CHRISTOPHER H. BROWNE is a Managing Director of Tweedy, Browne Company LLC and is a member of the firm's management committee. He is also President of the Tweedy, Browne Funds, a mutual fund group. Browne is a graduate of the University of Pennsylvania where he serves as a Charter (Life) Trustee. At Penn, he established the Browne Center for International Politics, and the Browne Distinguished Professorships in the School of Arts and Sciences. Mr. Browne served on the faculty advisory committee of Harvard's John F. Kennedy School of Government program in investment decisions andbehavioral finance. He is a trustee of Guild Hall, a regional arts and education center in East Hampton, New York, and of the Long Island Chapter of The Nature Conservancy. Mr. Browne is also a trustee of The Rockefeller University and a member of its executive and investment committees.

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Table of Contents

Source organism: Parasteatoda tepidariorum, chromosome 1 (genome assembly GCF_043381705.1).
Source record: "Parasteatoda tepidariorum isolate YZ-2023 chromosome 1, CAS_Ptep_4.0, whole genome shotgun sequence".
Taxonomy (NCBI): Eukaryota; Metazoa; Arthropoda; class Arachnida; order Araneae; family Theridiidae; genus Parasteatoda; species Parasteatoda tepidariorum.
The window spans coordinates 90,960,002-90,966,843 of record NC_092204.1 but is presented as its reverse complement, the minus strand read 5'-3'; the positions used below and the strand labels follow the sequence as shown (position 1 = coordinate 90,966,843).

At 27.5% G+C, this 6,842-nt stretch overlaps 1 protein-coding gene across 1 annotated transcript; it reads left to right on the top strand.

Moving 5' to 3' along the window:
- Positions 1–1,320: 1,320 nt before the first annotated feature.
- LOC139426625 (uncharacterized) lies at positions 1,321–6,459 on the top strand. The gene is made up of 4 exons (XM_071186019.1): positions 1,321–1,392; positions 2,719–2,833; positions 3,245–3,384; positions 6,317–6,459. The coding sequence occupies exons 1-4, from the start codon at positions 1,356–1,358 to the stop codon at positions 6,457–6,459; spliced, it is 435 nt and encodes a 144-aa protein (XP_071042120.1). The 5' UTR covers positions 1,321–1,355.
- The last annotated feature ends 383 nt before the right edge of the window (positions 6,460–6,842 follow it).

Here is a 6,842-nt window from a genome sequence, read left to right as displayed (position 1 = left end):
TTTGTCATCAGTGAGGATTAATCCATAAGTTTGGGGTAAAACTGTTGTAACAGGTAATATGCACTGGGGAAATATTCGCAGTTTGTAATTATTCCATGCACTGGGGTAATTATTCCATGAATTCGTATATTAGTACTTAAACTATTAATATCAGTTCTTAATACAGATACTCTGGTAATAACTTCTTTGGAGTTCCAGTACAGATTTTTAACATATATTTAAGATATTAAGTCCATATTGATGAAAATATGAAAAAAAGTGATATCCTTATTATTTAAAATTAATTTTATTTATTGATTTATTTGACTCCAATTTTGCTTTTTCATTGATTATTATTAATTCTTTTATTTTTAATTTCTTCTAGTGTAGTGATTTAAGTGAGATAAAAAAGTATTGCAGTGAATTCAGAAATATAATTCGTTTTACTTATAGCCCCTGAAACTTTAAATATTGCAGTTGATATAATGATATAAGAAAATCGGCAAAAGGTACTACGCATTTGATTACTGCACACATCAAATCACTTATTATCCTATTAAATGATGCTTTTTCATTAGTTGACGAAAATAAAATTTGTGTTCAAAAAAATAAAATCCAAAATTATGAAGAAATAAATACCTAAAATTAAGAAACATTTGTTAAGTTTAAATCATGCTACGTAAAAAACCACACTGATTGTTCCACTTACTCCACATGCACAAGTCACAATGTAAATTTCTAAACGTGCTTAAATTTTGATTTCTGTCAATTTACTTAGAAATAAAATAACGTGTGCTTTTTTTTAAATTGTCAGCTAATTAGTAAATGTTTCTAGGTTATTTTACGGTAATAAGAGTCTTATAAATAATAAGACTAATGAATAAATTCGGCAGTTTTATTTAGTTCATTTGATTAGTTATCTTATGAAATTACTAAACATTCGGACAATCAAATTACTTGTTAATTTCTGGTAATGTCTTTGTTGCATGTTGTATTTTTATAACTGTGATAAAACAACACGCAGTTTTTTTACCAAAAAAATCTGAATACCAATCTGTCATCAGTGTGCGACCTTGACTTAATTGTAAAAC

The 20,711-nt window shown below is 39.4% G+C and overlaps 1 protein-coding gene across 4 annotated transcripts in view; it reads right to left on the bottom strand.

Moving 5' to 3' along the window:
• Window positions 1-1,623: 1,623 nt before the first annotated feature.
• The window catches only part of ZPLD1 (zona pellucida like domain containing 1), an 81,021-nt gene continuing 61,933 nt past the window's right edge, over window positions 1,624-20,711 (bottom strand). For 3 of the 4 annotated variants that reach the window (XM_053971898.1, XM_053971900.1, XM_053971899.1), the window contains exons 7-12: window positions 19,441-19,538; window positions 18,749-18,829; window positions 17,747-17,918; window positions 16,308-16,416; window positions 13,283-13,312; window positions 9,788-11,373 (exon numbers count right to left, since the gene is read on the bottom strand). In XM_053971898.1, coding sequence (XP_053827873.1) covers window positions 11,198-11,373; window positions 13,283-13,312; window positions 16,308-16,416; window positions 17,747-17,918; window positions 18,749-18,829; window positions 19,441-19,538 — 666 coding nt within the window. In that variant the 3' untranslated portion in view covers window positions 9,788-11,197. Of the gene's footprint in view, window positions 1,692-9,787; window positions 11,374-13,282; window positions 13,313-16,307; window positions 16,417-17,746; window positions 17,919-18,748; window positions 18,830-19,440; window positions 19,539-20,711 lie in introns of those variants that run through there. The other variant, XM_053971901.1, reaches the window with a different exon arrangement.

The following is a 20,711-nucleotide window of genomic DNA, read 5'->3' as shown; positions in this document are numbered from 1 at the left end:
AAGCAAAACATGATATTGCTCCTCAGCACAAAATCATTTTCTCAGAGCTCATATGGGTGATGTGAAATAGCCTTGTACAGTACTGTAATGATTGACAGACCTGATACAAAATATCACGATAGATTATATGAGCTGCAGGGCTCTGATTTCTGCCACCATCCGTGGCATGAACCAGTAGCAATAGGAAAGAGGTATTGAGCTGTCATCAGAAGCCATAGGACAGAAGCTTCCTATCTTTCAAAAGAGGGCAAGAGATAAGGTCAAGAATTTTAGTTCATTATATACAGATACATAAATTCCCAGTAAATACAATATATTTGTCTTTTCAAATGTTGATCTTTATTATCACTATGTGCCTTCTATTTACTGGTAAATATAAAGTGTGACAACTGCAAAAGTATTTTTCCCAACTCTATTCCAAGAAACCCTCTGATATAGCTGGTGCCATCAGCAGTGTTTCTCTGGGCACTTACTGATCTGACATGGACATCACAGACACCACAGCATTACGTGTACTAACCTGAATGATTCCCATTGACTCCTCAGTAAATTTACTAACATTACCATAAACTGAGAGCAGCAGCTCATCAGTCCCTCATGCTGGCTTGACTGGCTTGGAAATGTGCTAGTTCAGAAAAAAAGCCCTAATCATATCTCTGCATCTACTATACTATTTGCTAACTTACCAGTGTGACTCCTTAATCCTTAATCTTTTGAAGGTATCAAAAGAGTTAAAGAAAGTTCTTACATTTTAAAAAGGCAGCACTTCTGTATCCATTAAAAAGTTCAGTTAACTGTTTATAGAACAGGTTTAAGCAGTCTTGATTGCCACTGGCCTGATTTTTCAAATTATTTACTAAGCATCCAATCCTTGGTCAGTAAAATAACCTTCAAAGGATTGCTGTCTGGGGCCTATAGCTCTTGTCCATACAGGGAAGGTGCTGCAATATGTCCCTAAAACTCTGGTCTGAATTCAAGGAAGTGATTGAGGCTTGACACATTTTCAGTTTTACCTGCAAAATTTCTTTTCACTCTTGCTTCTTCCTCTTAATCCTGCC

Foreword.

Acknowledgments.

Introduction.

Chapter One: Buy Stocks like Steaks . . . On Sale.

Chapter Two: What’s It Worth?

Chapter Three: Belts and Suspenders for Stocks.

Chapter Four: Buy Earnings on the Cheap.

Chapter Five: Buy a Buck for 66 Cents.

Chapter Six: Around the World with 80 Stocks.

Chapter Seven: You Don’t Need to Go Trekking with Dr. Livingston.

Chapter Eight: Watch the Guys in the Know.

Chapter Nine: Things That Go Bump in the Market.

Chapter Ten: Seek and You Shall Find.

Chapter Eleven: Sifting Out the Fool’s Gold.

Chapter Twelve: Give the Company a Physical.

Chapter Thirteen: Physical Exam, Part II.

Chapter Fourteen: Send Your Stocks to the Mayo Clinic.

Chapter Fifteen: We Are Not in Kansas Anymore! (When in Rome).

Chapter Sixteen: Trimming the Hedges.

Chapter Seventeen: It’s a Marathon, Not a Sprint.

Chapter Eighteen: Buy and Hold? Really?

Chapter Nineteen: When Only a Specialist Will Do.

Chapter Twenty: You Can Lead a Horse to Water, But . . . .

Chapter Twenty-One: Stick to Your Guns.

Don’t Take My Word for It.

Bibliography.

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Customer Reviews

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Sort by: Showing all of 4 Customer Reviews
  • Anonymous

    Posted September 26, 2009

    Big Book of Value

    This book shows you the proven way to approach the stock market, and be successful

    Was this review helpful? Yes  No   Report this review
  • Posted January 1, 2009

    more from this reviewer

    I Also Recommend:

    Good fundamentals do not 'guarantee' good results